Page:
The ACMG–AMP criterion BS4 (lack of segregation) is challenging to parse, as nonsegregation can refer two separate phenomena that should be considered separately, and remain challenging to quantify. Within the context of a family with multiple individuals affected by a hereditary condition, the variant is (i) present in an unaffected individual (genotype-positive/phenotype-negative), or (ii) absent in an affected individual (genotype-negative/phenotype-positive). Observations of genotype-positive/phenotype-negative individuals, even in the context of a complex pedigree, are treated simply as independent data points using the criteria described in Supplementary Figure S3. Linkage to a causative variant is not a concern in the negative correlation, although the concerns about penetrance and expressivity described above are relevant. On the other hand, the absence of a variant in an affected individual (genotype-negative/phenotype-positive) is currently awarded 1 to 2 “miscellaneous benign points” based on the specificity and rarity of the condition. EV criteria do not yet exist and will be addressed more formally in future versions; a method for objectively establishing symptom specificity and phenocopy rates, and weighing this evidence against other data is still being developed.
Variant type and the expected consequence for gene products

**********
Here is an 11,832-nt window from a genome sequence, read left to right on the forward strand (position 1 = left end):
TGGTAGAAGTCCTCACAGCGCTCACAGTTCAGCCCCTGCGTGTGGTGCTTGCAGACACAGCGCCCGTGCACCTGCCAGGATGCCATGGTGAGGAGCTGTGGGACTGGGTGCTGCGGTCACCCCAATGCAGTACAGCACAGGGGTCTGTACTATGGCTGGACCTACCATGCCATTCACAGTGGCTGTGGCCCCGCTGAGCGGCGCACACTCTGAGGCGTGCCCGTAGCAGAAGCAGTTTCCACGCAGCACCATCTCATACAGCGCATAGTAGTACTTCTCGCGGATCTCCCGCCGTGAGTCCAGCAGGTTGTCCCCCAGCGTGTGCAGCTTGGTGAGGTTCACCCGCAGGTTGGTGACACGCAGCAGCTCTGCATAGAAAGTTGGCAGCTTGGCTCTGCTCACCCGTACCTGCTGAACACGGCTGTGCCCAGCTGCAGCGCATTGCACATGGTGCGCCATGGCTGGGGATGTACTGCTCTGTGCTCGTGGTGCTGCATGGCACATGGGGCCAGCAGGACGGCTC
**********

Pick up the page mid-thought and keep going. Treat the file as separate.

A variant is more likely to be pathogenic if it has a consequence for a gene product (a transcript or protein, or both) that is consistent with the disease mechanism of the gene. The ACMG–AMP guidelines contain six rules related to variant type: BP1 (missense variant in a gene with an LOF mechanism), BP3 (in-frame indels in a repetitive region), BP7 (silent change with no predicted impact on splicing), PVS1 (null variant in an LOF gene), PM4 (in-frame indel in a nonrepetitive region), and PP2 (missense variant in a gene in which missense changes are rare). Sherloc expands these rules to 27 criteria that address a more comprehensive set of variant types, specify differences based on variant location in the mRNA exonic structure, and incorporate assertions about molecular mechanism (Supplementary Figure S5, Supplementary Information: Supplement 1, “Variant type”). A single variant type rule is applied to each variant. In some cases (truncations, indels, and missense variants), additional dependent rules incorporate information about other nearby pathogenic variants. Missense changes and in-frame deletions/insertions are given a weight of 0 points. Variants that do not reliably affect protein sequence or abundance (such as silent or some intronic variants) are presumed more likely to be tolerated, and variants that exert a more dramatic effect on protein sequence or abundance (such as premature stops and splice junctions) are presumed more likely to be deleterious.